Mercury Rev Live
Nicole Atkins Biography
Internationally acclaimed American musician Nicole Atkins is a rare artist whose timeless songwriting and raw, emotional voice spans the ages. The miasma of faded glamour and nostalgic pop noir of her critically lauded début album, Neptune City (2007), secured her place in Rolling Stone’s “Top 10 Artists To Watch,” where they praised her “voice full of longing and Loretta Lynn elegance.” Her second album, the blues-oriented Mondo Amore (2011), was an unflinchingly honest album reflecting on a time of great personal turmoil for Nicole.
Slow Phaser, Nicole’s much anticipated third album, sees her reunited with Neptune City producer Tore Johansson (The Cardigans, Franz Ferdinand, Saint Etienne, New Order) and features a number of songs co-written with the legendary musician/producer Jim Sclavunos (Nick Cave & the Bad Seeds/Grinderman/The Cramps/Sonic Youth).
Nicole’s television appearances have included “The Late Show with David Letterman”, “Conan”, and “Later… with Jools Holland”, and she has been featured in dozens of magazines and newspapers, ranging from the New York Times to The Guardian (UK) to Time magazine. She has toured internationally throughout the US and Europe, both headlining and also touring with Nick Cave & the Bad Seeds, Primal Scream and the Avett Brothers. She is also a radio host on Sirius XM’s Spectrum channel.
Atkins was born in Neptune, New Jersey. She grew up in Shark River Hills, a middle class enclave within Neptune overlooking the Shark River. Atkins has cited the river (technically a bay) as a major inspiration for her music, particularly the imagery of “the river in the rain” found in the title track on her album Neptune City. She started playing piano when she was aged nine and taught herself to play guitar at 13. She eschewed more popular acts of the day for musical groups her parents listened to, such as The Ronettes and Johnny Cash. She has cited The Sundays’ Harriet Wheeler as a major early influence.
She started playing in pick-up bands and doing gigs at local coffeehouses while attending St. Rose High School in the nearby town of Belmar.
After high school, Atkins moved to Charlotte, North Carolina to study illustration at the University of North Carolina at Charlotte. She ingrained herself within the city’s independent music scene, discovering bands like Superchunk and Uncle Tupelo. She also started writing original songs and befriending other local musicians. Among other bands, she joined a supergroup in the city called Nitehawk that, at one point, had almost 30 members. Atkins spent her junior year abroad in Australia. After she returned, she joined the band Los Parasols, releasing an EP with them entitled The Summer of Love in 2002. That same year, Atkins moved to the neighborhood of Bensonhurst in Brooklyn, New York. She began performing at open mic night at the Sidewalk Café in Manhattan’s East Village. Influenced by the artists on Rainbow Quartz, the independent record label specializing in guitar heavy pop music and traditional songwriting for which she worked, she moved away from the louder rock music she’d played in North Carolina and toward the songcraft style of Wilco and Roy Orbison. She returned briefly to Charlotte, living in a wood shop and playing with several bands, most notably a group called Virginia Reel. At this time, she started writing what she termed “a mix of Americana, 60s, and indie rock.” She also recorded her EP Bleeding Diamonds.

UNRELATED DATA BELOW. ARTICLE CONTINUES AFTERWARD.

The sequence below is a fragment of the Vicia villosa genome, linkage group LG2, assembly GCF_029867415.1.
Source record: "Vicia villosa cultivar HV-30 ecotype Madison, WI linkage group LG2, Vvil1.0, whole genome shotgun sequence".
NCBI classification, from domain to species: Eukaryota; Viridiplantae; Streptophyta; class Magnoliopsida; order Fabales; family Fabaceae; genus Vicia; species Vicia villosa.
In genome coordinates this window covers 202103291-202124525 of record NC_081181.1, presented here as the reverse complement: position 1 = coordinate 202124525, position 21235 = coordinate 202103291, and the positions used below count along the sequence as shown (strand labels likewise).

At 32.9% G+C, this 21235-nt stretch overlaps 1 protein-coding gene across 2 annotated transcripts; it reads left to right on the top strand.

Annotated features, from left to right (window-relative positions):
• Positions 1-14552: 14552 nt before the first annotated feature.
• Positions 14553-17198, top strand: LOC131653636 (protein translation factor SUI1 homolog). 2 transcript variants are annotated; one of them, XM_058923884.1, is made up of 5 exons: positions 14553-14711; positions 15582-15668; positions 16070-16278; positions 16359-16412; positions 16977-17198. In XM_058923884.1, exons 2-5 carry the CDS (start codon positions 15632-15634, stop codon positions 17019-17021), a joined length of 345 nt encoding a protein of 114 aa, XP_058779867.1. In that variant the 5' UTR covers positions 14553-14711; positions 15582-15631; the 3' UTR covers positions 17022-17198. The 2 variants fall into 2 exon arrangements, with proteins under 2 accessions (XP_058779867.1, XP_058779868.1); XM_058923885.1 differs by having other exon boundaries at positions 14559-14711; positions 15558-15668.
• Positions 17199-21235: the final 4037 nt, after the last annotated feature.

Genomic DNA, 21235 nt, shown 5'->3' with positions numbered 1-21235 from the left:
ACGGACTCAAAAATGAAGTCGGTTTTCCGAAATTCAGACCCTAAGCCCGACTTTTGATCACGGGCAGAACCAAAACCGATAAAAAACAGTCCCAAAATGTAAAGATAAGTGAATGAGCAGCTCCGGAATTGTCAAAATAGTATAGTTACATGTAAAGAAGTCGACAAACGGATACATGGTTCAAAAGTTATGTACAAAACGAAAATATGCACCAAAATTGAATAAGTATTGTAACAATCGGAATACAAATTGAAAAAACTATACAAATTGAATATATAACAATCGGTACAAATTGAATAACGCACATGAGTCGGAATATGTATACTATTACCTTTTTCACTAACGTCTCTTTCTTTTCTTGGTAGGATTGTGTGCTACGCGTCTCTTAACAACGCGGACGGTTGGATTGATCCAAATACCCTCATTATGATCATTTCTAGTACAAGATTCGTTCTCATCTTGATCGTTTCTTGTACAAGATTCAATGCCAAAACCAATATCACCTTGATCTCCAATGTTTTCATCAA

She moved back to her parents’ house in New Jersey in 2004, working odd jobs and playing local gigs. During a regular Friday night stand at Kelly’s Tavern in nearby Neptune City, the audience kept requesting cover songs by local favorites Bruce Springsteen and Jon Bon Jovi. In response, Atkins got drunk and played a tongue-in-cheek version of Bon Jovi’s “Livin’ on a Prayer”. She was not asked back.
During this time, she commuted into New York by train to play gigs and maintain a connection to the city’s underground music scene. In mid-2004, Atkins and David Muller, who had played drums with Fischerspooner and The Fiery Furnaces, started working on a demo CD entitled Party’s Over. They recorded most of the album in Atkins’ parents’ house using a Casio keyboard, a ProTools rig, and a mini recorder. Drum parts were recorded at Muller’s apartment in Manhattan, with further tracks recorded at the Dietch Projects gallery in Brooklyn.